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08:25 AM, July 9, 2014
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Global Hawk took part in Unified Vision 2014 (UV14), NATO's largest trial of Joint Intelligence, Surveillance and Reconnaissance (JISR) capability.

Northrop Grumman is the prime contractor for the NATO Alliance Ground Surveillance (AGS) system, a derivative of the Global Hawk. The Global Hawk used in the trial is currently stationed at Sigonella Air Base, Sicily, Italy which will serve as the main operating base (MOB) for NATO AGS.

UV14 will help NATO prepare for the introduction of its future AGS capability and to enhance data sharing with other ISR systems provided by nations.

"This exercise demonstrated the role unmanned systems can play in helping NATO conduct its future ISR operations," said Jim Edge, General Manager, NATO Alliance Ground Surveillance Management Agency (NAGSMA).

The JISR is aimed at demonstrating and evaluating the Alliance's ability to coordinate and deploy crucial Allied ISR systems.

During the 10-day trial, U.S. European Command, in coordination with NATO flew the unmanned aerial system (UAS), Block 30 Global Hawk, in three successful full-day sorties from Orland Main Air Station, Norway. Satellites, aircrafts, UAVs, naval vessels, ground sensors from 18 NATO countries were also part of the trail exercise.

Northrop Grumman and its European industry team also supported the Joint Force Commander with daily high-resolution simulations of NATO AGS and daily live data surveillance products from interoperable systems.

Enhancing NATO's JISR capabilities is a major theme that will be highlighted at the NATO Summit in Wales in September. NATO AGS includes European-sourced ground assets that will support commanders of deployed forces. Mobile and Transportable Ground Stations will provide an interface between the AGS core system and interoperable NATO and national command, control, intelligence, surveillance and reconnaissance systems.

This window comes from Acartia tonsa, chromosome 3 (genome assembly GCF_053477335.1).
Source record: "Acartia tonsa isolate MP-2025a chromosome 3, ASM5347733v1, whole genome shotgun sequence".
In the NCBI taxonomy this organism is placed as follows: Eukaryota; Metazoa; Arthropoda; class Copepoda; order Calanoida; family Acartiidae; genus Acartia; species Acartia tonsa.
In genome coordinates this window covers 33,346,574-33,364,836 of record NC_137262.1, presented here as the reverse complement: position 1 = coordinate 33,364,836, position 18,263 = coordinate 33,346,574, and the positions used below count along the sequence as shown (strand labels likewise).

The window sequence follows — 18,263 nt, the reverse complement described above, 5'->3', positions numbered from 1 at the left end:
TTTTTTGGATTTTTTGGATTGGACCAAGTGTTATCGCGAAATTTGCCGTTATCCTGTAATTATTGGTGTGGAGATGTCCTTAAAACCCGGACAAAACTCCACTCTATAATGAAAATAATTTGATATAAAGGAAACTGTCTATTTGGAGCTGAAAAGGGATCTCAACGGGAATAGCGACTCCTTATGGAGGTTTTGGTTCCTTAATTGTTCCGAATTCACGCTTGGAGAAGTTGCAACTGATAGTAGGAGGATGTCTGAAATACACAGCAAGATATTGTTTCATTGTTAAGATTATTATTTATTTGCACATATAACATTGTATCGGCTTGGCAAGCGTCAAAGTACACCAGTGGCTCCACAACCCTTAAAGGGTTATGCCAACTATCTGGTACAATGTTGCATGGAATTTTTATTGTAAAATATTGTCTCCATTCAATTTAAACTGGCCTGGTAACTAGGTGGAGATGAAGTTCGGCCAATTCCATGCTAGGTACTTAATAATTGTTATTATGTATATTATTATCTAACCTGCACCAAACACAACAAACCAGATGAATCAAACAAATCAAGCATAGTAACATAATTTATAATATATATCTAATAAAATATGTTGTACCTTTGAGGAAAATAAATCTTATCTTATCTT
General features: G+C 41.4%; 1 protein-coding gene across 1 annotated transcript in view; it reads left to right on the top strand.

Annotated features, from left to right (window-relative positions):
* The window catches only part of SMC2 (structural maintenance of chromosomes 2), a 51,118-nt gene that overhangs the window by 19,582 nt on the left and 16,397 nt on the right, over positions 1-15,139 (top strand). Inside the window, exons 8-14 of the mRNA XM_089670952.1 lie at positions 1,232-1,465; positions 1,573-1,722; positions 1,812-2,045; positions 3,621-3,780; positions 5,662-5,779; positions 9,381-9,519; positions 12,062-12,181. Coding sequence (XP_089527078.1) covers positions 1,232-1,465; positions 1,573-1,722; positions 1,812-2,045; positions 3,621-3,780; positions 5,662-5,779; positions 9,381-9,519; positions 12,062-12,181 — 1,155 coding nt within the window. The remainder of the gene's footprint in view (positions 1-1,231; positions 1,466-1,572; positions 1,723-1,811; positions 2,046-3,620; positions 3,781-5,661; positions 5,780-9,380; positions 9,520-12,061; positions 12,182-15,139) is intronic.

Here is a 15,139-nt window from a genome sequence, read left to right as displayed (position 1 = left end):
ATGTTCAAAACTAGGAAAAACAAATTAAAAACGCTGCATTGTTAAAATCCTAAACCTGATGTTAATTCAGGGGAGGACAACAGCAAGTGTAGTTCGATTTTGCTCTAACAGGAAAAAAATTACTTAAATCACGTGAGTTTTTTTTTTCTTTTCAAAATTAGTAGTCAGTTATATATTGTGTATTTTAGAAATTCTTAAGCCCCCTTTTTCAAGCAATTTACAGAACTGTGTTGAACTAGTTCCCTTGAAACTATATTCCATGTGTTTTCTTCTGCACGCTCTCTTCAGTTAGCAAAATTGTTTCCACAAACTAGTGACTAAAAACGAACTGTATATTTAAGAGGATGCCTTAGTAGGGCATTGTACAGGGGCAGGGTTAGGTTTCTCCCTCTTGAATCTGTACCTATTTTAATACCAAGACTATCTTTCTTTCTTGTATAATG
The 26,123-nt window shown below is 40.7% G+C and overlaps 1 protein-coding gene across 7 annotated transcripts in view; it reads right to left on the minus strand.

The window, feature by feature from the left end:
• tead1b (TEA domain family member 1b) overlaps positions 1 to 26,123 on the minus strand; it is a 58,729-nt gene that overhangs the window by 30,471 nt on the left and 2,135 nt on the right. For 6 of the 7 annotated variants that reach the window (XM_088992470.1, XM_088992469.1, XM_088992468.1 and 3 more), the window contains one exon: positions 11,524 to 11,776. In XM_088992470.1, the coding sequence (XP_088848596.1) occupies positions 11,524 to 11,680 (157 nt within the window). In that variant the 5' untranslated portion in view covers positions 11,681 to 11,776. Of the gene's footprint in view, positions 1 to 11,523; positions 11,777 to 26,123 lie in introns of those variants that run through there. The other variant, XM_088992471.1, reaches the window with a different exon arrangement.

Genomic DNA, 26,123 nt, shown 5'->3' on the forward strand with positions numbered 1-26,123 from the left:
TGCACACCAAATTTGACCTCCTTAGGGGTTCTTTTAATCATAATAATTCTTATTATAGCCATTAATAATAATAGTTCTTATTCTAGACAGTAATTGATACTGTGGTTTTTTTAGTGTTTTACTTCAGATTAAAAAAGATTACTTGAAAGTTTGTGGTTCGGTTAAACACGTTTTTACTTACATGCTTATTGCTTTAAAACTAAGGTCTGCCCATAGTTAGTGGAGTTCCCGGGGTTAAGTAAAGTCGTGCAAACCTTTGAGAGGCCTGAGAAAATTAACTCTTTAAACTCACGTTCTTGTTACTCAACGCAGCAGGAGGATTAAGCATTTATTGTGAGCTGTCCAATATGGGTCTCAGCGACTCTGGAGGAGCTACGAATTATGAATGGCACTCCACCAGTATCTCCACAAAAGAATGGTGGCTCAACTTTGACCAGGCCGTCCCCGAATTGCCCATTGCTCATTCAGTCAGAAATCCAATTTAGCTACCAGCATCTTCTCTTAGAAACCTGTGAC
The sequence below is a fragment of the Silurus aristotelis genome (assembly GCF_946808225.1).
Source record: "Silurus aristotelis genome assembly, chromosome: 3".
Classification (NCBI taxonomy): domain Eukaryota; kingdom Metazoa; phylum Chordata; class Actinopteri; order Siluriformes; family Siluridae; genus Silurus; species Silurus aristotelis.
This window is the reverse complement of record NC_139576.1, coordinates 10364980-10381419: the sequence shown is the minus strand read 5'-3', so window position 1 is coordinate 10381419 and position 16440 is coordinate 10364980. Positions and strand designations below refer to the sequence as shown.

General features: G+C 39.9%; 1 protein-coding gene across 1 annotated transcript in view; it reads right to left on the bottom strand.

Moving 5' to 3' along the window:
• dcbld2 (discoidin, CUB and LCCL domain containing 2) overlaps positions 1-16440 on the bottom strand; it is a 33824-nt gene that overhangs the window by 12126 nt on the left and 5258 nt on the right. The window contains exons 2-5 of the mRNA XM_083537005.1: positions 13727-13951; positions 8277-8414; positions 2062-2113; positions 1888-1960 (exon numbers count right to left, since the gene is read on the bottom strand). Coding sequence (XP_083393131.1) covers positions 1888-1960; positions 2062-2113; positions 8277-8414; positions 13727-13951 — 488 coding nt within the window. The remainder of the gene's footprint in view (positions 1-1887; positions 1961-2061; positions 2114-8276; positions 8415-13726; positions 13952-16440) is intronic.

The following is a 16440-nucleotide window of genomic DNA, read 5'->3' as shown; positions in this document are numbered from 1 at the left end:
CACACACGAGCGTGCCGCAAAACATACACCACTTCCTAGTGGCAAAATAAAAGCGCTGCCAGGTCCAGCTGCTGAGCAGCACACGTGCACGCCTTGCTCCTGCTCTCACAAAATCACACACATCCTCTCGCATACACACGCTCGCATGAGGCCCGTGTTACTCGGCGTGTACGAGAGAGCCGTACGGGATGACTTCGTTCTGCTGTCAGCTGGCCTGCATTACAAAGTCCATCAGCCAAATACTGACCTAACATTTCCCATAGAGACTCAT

NATO is acquiring the system with 15 nations participating, including: Bulgaria, Czech Republic, Denmark, Estonia, Germany, Italy, Latvia, Lithuania, Luxembourg, Norway, Poland, Romania, Slovakia, Slovenia and the United States.

NATO AGS will be able fly at 60,000 feet for more than 30 hours, making the system uniquely suited to NATO's global needs. Global Hawk platforms have logged more than 115,000 flight hours and have supported operations in Iraq, Afghanistan, Libya and Nigeria.

The system has also collected weather data in support of scientific missions and participated in humanitarian relief efforts after the devastating natural disasters in Haiti, Japan and the Philippines.

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